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"The World After You Spoke" Poems for the 30th Anniversary of Kim Hak-soon’s testimony

The Statue of Peace Plaza Committee (SOPPC) is an Asian American and female-driven project to build a monument in Philadelphia that commemorates the victims of the sexual slavery by the Imperial Japanese Army during WWII. The first survivor to break the silence, Kim Hak-soon gave her testimony on August 14, 1991 and the SOPPC commissioned poets Michelle Myers and Yolanda Wisher to create poems in her memory.


I'm very honored to be part of this project, "The World After You Spoke," commemorating the 30th anniversary of Kim Hak-soon's public testimony about being forced into sexual slavery as a young girl by the Japanese Imperial Army during WWII. The project was funded by The Korean Council, and the poetry/performances created were commissioned by the Statue of Peace Plaza Committee (SOPPC) in Philadelphia. I’m also grateful that I shared the stage with the amazing Yolanda Wisher, whose beautiful and deeply moving poem for this project, titled “the fish woman & other poems,” had me in tears.

As with most of my writing nowadays, the poems for this project became about my Mom. So much of what I know about being Korean I gained from her stories—her particular Pathos and Ethos. Her pain. Her suffering. In my memories of my Mom, she embodies the Korean idea of Han, a feeling of profound sorrow or grief underpinned by anger that cycles among the collective unconscious of Korean people. Over the years, I have wondered if I’ve inherited Han through intergenerational trauma. Or if I’ve experienced my own trauma, as a biracial Korean American, can my sorrow even be considered Han?

While writing and planning for this performance, Yolanda and I were asked to consider the following themes: 1) The process of an experience becoming words/testimony, 2) The world before and after telling the truth, and 3) How to define peace and imagine its path in the face of violence. I chose to try capturing my thoughts/feelings about these topics through stream-of-consciousness. What came out was more of a prose poem. Eventually, this evolved into the second piece in my performance, “Our Poetry in Stealth Mode.” As I practiced reading the poem aloud and envisioned performing it, I felt like I needed an emotional catapult into the piece in order for me to be able to perform it the way that saw and heard it in my head. I decided to use one of my old spoken word poems, “She Flight,” as the entry point to where I wanted to be emotionally as I began performing “Our Poetry in Stealth Mode.” But when I recited both poems back-to-back, I felt like I needed something else to create a bridge between the two poems. That’s when I decided to sing “Arirang” as that bridge.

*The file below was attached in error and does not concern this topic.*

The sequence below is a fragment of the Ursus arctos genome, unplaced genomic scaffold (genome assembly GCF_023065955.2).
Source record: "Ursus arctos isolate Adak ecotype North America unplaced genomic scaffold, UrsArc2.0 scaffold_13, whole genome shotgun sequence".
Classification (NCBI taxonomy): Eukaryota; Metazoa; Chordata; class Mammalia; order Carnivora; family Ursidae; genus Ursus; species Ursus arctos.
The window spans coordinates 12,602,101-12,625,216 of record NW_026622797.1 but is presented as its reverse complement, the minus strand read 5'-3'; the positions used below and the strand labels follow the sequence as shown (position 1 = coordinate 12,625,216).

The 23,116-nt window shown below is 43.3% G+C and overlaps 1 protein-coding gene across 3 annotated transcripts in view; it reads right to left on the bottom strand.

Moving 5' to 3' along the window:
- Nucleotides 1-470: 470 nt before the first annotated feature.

All roads lead back to my Mom. As I practiced singing, I remembered when my Mom first taught me how to sing “Arirang.” I was in college, and I had joined a student club—the Asian Student Association. Most of the other people in the club were Filipino, but there was one other Korean student in the club: Anna. Or at least that’s the name she used. She was an international student from Korea. For our end-of-semester Culture Show, Anna wanted us to wear Hanboks and sing “Arirang”—the lone Koreans among the tinikling and other Filipino cultural arts. But I didn’t know how to sing “Arirang.” So I asked my Mom to teach the song to me.

I’ll never forget sitting on the living room floor at my parents’ house, putting a blank cassette tape in my boom box, and watching/listening to my Mom sing “Arirang” as I recorded her. Of course, she didn’t just sing the song; she also told stories. Stories about the old people she remembered from her youth, after the Korean War, who would sing “Arirang” with tears streaming down their faces. She sang the song that way—sorrowfully. The first time she tried to hit the high notes in a sad tone, she broke out into laughter. Great big bellowing laughs. Then she sang it again, with her eyes closed, transporting herself back to the pain she felt as a little girl, after her father was killed in the war, after all the abuse she endured, each note trembling with grief, regret, and anger. That’s the recording that I took with me. That’s the recording that I learned how to sing “Arirang” from. That’s my Mother’s voice as I sing “Arirang” in my performance for The World After You Spoke.

I don’t know where that cassette is now. I have lost it—just as I have lost so much of what my Mom has given to me. But other things she has passed down to me are deeply embedded in my heart and soul. And they emerge in all things Korean in my life, whether they should or not.

Thank you so much to the Statue of Peace Plaza Committee of Philadelphia for inviting me to be part of this deeply meaningful performance event. If you are interested in supporting the Statue of Peace Plaza Committee (an Asian American and female-driven project to build a monument in Philadelphia that commemorates the victims of sexual slavery by the Imperial Japanese Army during WWII), please visit their GoFundMe page where they are trying to raise money to build the Statue of Peace Plaza in Philadelphia's Queen Village neighborhood.

Yolanda Wisher

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